How to name a creek, officially?

We would like to name a currently unnamed creek. If you look on a detailed map, you will notice that almost every little creek has an official name, even ones that are dry half of the year. We have such a creek that flows through the edge of our property. You may have noticed that almost every creek that crosses beneath a road has it’s own sign which displays the name of the creek.

We would like to name the creek after my wife’s deceased father, who willed the property to her before he died of cancer. He was the first of the current local land owners to own property in the immediate area of the valley.

Current Attempts…

We first contacted the Ozark National Forest Headquarters in our county seat. They were baffled as to how to name a creek. They directed us to an individual who should know…

The individual was baffled as to how to name a creek. He said that the USGS usually did that, and that he would try to find out who specifically to contact. I am patiently awaiting his e-mail.

I decided to take a “multi-pronged” approach and contact the USGS myself. After a few transfers and holds on a long distance phone call, I was finally transferred to an expert on the subject. He said that he was baffled as to how to name a creek. At his request, I left him my phone number for him to let me know who I need to contact. I am patiently awaiting his call.

Legitimacy…

It is a seasonal creek with multiple springs throughout it’s length, one of which flows year-round (no matter how dry the Summer). Some of the springs literally bubble up from the ground when the ground is saturated. It is about 2,500 feet long, longer than other named creeks. Our property is where the creek is most managed. The property is also the most effected by the creek. No-one is, or would, contest any naming rights of the creek. We are on good terms with our neighbors, including the two other owners of the creek.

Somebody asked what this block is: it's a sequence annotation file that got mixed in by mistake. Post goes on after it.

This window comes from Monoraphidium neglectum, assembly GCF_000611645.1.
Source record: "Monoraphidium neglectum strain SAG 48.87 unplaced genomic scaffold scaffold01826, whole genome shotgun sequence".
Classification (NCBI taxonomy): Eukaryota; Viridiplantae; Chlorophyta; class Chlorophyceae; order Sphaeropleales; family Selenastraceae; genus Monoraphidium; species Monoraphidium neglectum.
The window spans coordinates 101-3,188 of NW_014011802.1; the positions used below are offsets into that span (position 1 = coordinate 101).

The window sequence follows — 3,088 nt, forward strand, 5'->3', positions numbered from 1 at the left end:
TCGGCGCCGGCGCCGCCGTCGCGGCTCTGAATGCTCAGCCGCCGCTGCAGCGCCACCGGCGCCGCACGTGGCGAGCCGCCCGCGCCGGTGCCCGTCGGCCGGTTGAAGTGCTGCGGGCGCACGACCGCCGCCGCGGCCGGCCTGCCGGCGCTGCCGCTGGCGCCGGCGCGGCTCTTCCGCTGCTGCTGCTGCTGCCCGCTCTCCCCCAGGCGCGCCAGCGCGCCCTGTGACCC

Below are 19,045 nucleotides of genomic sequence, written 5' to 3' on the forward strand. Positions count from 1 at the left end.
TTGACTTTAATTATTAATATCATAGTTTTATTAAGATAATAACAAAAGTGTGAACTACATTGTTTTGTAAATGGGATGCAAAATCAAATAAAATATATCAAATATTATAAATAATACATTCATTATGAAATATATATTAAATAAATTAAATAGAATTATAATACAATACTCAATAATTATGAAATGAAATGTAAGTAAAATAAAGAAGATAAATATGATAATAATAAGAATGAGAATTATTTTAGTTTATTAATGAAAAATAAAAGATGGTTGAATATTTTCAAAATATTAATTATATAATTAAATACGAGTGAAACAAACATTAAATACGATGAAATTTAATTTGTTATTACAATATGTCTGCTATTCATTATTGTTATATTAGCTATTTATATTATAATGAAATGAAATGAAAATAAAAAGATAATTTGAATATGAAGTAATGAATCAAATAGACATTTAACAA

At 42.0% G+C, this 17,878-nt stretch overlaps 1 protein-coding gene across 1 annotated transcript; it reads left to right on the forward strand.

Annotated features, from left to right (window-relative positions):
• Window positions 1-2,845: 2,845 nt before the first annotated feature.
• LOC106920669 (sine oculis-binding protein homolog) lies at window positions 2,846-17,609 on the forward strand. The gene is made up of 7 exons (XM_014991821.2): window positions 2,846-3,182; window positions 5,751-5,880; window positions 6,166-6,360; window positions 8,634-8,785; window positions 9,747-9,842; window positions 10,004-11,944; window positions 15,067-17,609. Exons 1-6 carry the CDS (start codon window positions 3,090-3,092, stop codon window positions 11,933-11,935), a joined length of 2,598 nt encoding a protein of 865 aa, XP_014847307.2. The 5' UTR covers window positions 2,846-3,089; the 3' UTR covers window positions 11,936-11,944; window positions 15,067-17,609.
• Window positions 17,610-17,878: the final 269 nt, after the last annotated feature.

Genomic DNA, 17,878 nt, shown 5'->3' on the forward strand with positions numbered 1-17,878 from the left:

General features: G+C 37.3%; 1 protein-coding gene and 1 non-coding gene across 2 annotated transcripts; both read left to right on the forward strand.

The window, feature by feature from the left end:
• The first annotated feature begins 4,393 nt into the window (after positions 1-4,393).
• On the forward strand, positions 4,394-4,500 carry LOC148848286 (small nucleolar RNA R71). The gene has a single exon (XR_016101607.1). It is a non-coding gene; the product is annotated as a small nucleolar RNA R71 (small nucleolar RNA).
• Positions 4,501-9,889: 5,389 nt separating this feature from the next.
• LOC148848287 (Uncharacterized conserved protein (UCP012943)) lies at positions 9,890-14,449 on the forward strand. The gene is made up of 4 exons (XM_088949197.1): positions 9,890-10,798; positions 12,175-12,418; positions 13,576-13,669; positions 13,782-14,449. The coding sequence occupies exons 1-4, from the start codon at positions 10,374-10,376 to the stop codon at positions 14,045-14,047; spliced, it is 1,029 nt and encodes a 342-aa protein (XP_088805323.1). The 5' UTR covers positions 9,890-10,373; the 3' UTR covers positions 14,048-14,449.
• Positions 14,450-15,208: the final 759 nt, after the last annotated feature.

When the creek is at it’s highest depth, it floods a fair portion of the property and has even damaged multiple fences. It has it’s own concrete culvert, with an opening of approximately six feet squared. The creek can flood so high that the culvert can not drain all of the water, and it nearly floods across the road (rarely).

Next Attempts…

I will contact the county courthouse to see if they can help me.
I will contact the highway department to see what they know.

So why do I need to ask the question on Yahoo Answers… Because I am trying everything I can, hoping that I stumble across the answer.

2 Responses to “How to name a creek, officially?”

  1. Max Says:

    You will need a petition with the names of fellow landowners with property located on the creek. Also, the names of those who have a long-time memory of the creek. The more signatures on your petition the better.

    A detailed description of the creek including its history. Maps and pictures.

    Present them to the probate judge and tell him or her what you want to name the creek and for what reason.

  2. marvin Says:

    Have you checked with your state Department of Natural Resources Survey Division. This department in my state has a survey Historian he might be able to answer your question.
    You will need to know the county Township and Range and Section that you are in,you would like a Township map.
    When the state was surveyed the surveyor was required to note any creeks,branches,spring branches,major bluffs ETC. you should be able to read the survey notes and tell where they crossed the creek and if it had a name at that time Also it may be that this creek starts in what was called a U S land Grant or a U. S. Survey. These surveys were preformed first before any of the Sections were surveyed and it was named then by the owner of the grant.
    It may be your best bet to find a surveyor in your area and ask where to call or write to obtain this information because not all states maintain this information the same way.
    You might be able to have a survey performed and the creek located and a exhibit attached to your deed and the creek named then. I am not a lawyer so I don’t know but a Real Estate lawyer should be able to answer the legal points of your question.
    This could be very expensive and time consuming research.
    Good Luck